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R.I.P.
Screamin' Jay!
Immortal Blues Singer Screamin' Jay Hawkins Dies at Age 70
By KEVIN GALVIN Associated Press Writer

PARIS (AP) FEBRUARY 12, 2000 — Screamin' Jay Hawkins, the larger-than-life American blues singer and pianist who shocked the music world at the dawn of rock with his crazed shrieking and bizarre stage antics, died Saturday. He was 70.

The musician, whose real name was Jalacy Hawkins, died at the Ambroise Pave clinic in Neuilly-sur-Seine, a suburb west of Paris. He had suffered multiple organ failure following emergency surgery to treat an aneurysm, a doctor who requested anonymity told The Associated Press.

Hawkins, from Cleveland, was best known for his song "I Put a Spell On You,'' which he recorded on the Okeh label in 1956 and which helped win him cult status in the United States, Europe and Japan. He had originally planned the tune as a ballad, but after a night of heavy drinking he took another crack — screaming, yelling and groaning — and never looked back. Some of his groans had to be edited out so that "I Put a Spell On You'' could be played on the radio.

Hawkins once said the song, written to woo back a girlfriend, was at first banned by some radio stations because it supposedly sounded cannibalistic.

Hawkins went on to use the same demented style again and again. An outrageous performer, he used bizarre stage props, often emerging out of coffins during shows. He would wield rubber snakes and fake tarantulas and wear a boar's tooth around his neck or a bone clipped to his nose.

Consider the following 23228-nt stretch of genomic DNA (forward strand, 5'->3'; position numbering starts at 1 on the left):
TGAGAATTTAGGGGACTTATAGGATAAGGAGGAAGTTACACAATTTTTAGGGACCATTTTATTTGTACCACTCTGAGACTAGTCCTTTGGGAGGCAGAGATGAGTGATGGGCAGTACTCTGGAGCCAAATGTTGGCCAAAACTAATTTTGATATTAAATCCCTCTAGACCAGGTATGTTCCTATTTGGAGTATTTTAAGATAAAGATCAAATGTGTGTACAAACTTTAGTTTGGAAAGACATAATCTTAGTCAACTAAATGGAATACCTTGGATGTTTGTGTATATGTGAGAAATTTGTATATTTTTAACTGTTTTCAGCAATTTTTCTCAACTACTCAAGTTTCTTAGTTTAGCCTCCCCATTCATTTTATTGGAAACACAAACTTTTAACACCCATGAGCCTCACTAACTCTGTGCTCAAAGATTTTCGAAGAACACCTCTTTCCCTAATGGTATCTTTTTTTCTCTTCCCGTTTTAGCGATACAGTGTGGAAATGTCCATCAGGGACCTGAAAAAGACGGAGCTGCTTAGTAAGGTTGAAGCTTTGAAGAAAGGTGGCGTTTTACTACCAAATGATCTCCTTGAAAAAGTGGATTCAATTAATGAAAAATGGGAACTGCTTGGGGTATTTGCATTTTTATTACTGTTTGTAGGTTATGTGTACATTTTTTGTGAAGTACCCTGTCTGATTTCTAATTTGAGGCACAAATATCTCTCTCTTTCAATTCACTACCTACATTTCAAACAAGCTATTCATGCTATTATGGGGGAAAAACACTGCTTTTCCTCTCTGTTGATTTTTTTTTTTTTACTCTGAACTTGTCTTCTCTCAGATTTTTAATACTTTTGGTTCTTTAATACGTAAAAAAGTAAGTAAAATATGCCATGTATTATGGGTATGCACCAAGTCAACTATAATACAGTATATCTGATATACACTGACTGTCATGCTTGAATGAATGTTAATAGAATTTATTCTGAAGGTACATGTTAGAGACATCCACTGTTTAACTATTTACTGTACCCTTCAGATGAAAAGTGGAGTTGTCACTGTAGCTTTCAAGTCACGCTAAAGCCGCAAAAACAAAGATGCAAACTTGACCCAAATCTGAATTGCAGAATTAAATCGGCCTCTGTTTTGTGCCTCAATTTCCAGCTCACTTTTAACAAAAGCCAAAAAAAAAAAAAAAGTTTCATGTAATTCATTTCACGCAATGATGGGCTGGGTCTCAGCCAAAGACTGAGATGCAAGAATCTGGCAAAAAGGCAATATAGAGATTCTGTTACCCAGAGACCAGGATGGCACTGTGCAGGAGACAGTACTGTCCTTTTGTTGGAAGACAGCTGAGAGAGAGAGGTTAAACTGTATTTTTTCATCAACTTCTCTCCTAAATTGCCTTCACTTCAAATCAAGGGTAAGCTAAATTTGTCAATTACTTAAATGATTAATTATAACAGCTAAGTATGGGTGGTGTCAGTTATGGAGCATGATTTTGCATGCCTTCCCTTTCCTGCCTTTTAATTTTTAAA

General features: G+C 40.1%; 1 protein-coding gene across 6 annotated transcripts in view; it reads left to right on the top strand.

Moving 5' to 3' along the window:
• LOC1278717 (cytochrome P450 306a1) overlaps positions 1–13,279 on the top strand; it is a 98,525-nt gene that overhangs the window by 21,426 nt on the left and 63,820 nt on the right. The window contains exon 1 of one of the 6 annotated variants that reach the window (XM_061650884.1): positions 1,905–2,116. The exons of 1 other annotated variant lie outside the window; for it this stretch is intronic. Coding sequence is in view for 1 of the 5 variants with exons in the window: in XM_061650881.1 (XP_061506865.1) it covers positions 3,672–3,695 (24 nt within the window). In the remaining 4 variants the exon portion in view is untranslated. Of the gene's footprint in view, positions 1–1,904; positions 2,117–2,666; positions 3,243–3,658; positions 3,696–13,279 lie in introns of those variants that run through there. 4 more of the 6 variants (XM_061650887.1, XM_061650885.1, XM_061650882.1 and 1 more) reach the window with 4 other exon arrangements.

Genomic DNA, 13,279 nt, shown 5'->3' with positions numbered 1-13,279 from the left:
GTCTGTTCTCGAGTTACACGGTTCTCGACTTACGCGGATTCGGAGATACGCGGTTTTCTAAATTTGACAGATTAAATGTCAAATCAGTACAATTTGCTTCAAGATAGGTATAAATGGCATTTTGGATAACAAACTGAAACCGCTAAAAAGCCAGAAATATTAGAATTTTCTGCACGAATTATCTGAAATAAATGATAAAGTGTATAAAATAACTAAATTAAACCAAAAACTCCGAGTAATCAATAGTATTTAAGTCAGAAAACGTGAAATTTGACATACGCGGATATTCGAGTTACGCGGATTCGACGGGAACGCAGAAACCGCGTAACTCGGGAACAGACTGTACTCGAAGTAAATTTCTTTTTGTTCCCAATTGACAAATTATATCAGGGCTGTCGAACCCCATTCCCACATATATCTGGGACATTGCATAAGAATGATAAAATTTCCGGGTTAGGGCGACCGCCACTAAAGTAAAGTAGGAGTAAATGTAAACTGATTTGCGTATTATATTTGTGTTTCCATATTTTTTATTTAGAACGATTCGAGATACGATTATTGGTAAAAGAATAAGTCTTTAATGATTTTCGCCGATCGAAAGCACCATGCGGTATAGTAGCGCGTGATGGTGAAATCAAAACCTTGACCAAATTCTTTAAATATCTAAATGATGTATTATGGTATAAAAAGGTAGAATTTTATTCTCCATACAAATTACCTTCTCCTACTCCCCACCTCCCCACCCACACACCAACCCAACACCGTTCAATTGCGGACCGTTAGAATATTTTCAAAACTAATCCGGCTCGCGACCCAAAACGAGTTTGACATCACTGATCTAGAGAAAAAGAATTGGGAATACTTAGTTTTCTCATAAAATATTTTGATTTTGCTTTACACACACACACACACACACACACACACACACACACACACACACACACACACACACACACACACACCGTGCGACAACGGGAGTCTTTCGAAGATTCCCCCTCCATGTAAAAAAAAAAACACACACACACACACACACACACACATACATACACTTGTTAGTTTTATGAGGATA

He frequently seriously burned himself while using exploding fuse boxes. His constant on-stage companion: a cigarette-smoking, flaming skull named Henry.

Asked about the unique style of his songs, he once said: "I don't sing them. I destroy them.''

Oddly, his passion was opera, which he said inspired his stage persona.

"I watched enough Mario Lanza,'' he said of the famed opera singer. "I took that and sax and combined it into screamin' instead of singin'.''

Hawkins got his first break in 1951 as a pianist-valet to veteran jazz guitarist Tiny Grimes. His recording debut was 1952's "Why Did You Waste My Time,'' backed by Grimes and his Rockin' Highlanders.

In the 1960s, Hawkins recorded the hits "Alligator Wine,'' "Feast of the Mau Mau'' and "I Hear Voices.''

In more recent years, he appeared in the films "Mystery Train'' and "A Rage in Harlem.''

Hawkins had lived near Paris for several years. There were no immediate details of funeral arrangements, but Hawkins once said he wanted to be cremated.

"I wrote in my will to cremate me ... fly over the ocean and scatter the dust so I can be little particles in everybody's eyes — drive everybody crazy the rest of their lives,'' he said.

Information on family members and funeral arrangements was not immediately available.

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